Several meetings have taken place with CN, Bradley and Nelson, as
      well as members of the band council. A staff member from the office of
      Aboriginal Affairs Minister John Duncan also participated in talks to
      negotiate a peaceful end.
      peace

      • hollinm

        They are breaking the law. They have been ordered by a court to remove the blockade. That’s it. They can talk until the end of time but that does not stop them from doing what the court ordered.

        • http://twitter.com/endingHomelessn endingHomelessness

          just because a court says “this is right” does not mean it’s RIGHT. our courts in Canada can’t tell right from wrong – the last organization I would trust in Canada would be our justice system they get it wrong more then they get it right. but you go ahead and use an injust system until it’s used against you – that’s how we all end up learning how wrong the system is- it has to happen to you first, you don’t trust others who warn you about it- it’s a deaf, dumb and blind syndrome

          • hollinm

            I have some sympathy for your comment. However, it is what it is and if we choose to disregard our laws we will have anarchy in the country. Because individuals disagree with a certain law or the administration of that law does not give them the right to simply ignore it. That is not what democracy is about.

    • http://twitter.com/endingHomelessn endingHomelessness

      obeying laws? that’s funny – politicians, corporate CEO’s judges, lawyers police NEVER follow our laws but victims of criminal acts are always expected to follow a law. news flash criminals right laws just to make a wrong act legal – never trust a law, never trust a law maker especially when society suffers from the injust laws constantly being created. why make new laws when old laws are never followed by criminals. maybe rethink what a GOOD CITIZEN looks like – the guy running our country, the people making up our laws are not the good citizens they would be the bad citizens that are raping our country, polluting are air, water and land. they would be the people destroying our global economics – the depression is coming unless writers like you CHANGE the way you preceive reality. #idlenomore is a global thing fighting for justice – current laws and justice systems do not provide justice they serve the rich to get richer and unless you are the one on top of that pill YOUR NEXT.

  • Western Guy

    The blockade is illegal and cowards are not enforcing the Court Order.

    • Edos

      You mean Her Majesty’s Court? Wouldn’t that in fact be a violation of the Canadian Charter of Rights and Freedoms on so many levels or don’t we believe in rights and freedoms anymore in Harperland previously known as Canada.?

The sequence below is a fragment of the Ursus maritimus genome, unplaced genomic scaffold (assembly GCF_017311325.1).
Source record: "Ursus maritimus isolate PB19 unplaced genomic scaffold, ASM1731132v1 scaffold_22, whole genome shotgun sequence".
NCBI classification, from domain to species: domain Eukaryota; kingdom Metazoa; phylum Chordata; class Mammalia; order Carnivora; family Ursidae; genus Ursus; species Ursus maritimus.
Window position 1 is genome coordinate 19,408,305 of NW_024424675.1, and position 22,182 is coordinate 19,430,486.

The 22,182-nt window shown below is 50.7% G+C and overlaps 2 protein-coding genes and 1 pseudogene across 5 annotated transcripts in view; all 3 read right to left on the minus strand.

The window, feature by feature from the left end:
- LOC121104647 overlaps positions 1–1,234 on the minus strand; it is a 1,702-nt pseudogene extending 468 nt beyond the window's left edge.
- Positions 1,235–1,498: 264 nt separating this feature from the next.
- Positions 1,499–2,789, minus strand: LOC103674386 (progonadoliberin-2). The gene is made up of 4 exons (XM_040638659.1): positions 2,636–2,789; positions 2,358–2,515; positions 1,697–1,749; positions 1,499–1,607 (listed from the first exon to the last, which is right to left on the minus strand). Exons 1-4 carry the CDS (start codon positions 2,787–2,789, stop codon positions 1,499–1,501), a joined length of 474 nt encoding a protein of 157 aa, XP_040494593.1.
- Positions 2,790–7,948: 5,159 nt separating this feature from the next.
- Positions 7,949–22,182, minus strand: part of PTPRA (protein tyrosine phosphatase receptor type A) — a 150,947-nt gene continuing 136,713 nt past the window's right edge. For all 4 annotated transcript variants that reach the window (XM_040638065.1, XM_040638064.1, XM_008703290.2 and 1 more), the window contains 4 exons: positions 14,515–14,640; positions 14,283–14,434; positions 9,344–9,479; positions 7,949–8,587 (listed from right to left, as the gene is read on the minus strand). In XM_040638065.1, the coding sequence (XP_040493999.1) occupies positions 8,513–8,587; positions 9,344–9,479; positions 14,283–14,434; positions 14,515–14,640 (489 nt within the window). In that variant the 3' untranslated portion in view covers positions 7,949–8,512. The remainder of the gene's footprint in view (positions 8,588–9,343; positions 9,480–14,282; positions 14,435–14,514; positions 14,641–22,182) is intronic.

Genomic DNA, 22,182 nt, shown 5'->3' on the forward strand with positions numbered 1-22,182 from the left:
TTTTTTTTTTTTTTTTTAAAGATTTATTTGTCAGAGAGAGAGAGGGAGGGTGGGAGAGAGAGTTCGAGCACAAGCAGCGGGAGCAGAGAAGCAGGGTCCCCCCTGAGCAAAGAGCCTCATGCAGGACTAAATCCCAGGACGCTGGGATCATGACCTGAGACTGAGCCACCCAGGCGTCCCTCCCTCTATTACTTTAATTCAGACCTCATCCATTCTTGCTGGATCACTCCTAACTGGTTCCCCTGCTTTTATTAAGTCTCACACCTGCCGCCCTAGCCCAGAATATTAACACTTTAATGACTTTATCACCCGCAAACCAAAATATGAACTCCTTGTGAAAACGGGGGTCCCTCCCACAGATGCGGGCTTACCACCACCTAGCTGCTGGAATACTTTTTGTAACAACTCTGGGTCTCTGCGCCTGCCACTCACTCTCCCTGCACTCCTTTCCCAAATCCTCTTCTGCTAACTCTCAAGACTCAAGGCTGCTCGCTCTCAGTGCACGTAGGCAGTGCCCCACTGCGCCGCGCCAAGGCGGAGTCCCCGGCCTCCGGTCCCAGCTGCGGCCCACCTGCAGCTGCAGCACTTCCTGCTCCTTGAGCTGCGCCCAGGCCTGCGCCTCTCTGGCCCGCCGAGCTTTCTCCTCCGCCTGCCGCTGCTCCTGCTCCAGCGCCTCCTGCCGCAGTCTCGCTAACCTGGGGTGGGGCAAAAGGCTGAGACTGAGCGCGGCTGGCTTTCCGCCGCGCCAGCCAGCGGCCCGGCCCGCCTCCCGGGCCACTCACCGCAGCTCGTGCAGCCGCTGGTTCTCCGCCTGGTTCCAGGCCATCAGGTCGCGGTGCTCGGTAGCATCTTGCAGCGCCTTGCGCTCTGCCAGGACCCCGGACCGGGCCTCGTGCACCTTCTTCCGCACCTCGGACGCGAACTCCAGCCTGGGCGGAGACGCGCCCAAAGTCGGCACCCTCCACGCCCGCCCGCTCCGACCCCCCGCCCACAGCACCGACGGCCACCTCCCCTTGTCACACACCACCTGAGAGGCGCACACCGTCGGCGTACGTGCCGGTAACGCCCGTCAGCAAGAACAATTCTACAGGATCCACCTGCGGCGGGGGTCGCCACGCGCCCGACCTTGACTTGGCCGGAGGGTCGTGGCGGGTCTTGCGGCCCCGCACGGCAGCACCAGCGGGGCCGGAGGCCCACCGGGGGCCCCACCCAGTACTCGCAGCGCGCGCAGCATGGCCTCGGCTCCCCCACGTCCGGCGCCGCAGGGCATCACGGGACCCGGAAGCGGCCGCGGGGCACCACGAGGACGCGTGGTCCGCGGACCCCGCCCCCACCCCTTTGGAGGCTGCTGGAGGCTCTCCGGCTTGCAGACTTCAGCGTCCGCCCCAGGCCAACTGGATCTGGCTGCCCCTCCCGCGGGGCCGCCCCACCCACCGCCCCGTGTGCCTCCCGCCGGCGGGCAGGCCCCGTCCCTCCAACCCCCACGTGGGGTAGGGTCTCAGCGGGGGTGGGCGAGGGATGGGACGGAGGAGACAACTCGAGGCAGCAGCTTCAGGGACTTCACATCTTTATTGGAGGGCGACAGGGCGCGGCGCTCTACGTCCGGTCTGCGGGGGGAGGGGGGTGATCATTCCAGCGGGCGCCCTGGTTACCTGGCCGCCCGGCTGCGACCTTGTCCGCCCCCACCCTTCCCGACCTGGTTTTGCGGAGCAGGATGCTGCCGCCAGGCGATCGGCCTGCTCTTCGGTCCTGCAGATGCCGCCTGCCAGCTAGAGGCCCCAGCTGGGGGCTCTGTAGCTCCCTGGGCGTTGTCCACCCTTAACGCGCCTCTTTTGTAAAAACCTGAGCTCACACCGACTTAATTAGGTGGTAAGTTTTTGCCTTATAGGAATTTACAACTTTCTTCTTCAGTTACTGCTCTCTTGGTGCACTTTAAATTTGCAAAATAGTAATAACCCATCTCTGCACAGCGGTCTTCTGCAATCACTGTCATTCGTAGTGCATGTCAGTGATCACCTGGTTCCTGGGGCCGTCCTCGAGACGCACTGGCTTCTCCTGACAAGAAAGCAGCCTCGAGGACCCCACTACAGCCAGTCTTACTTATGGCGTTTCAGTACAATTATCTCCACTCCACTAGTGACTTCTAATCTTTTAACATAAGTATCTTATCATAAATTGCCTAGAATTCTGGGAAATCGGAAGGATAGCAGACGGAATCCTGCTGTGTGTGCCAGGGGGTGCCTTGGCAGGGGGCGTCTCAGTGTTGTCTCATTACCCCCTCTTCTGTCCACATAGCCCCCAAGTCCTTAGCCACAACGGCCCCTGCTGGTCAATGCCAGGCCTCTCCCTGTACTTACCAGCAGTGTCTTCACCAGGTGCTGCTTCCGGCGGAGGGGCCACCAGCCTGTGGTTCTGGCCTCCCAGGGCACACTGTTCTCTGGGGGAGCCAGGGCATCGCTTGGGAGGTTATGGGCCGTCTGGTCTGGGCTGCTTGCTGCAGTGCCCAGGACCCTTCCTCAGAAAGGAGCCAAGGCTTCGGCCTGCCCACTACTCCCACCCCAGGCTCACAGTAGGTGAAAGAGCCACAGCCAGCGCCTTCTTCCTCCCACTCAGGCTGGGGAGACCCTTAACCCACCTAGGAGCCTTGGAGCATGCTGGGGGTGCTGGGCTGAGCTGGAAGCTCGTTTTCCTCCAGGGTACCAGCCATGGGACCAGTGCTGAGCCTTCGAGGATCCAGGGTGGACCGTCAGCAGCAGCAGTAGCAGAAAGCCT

• http://twitter.com/mediumlondon Medium

      is it? or is the CN’s continued trespassing on the land? there remains no formal or court document stating that the CN has any right to run trains through the community. i know a lot of people are looking for one but as of this day, it does not exist. this, of course, would mean the land belongs to the people standing on the blockade at this moment until proven otherwise.

      so, who is in the wrong here? legally speaking.

      i suspect the ‘cowards’ are smarter than you think. some run in with fists, regardless of the facts, and others do the work. study the facts. act accordingly (and usually responsibly).

      • Darryl Paquette

        truth

    • greg

      The blockade is not illegal,it’s illegal for cn to be crossing that road,no deal was ever made. Show me the paperwork .

    • Darryl Paquette

      read the story again it happened on the reserve side
      no different if people trespassed on your land the government
      is just going to have to agree to a meeting a stones throw away.
      it would be better than what we see now.

    • http://twitter.com/endingHomelessn endingHomelessness

      polluting, theft is illegal yet politicians and the corporate world get away with illegal acts all the time – sometimes you put a fire out with fire – just because a court says something is illegal doesn’t mean it’s actually illegal and just because a court says something is legal does not mean it’s actually legal – our justice system works only for criminals – wait until your a victim of it – then talk until then you appear to support criminals

  • ljkolnick

    This is an example of civil disobedience which is an integral part of democratic society (which is something i hope we are all working towards…). When the system is not working this is a justified recourse to remedy political disharmony. I have, and continue to stand behind the community’s decision to use this harmless tactic (i do no consider a small economic disruption, esp in neo-liberal economic times a harmful act…) to communicate with the government and people of Canada and the world about environmental and indigenous racism in these lands.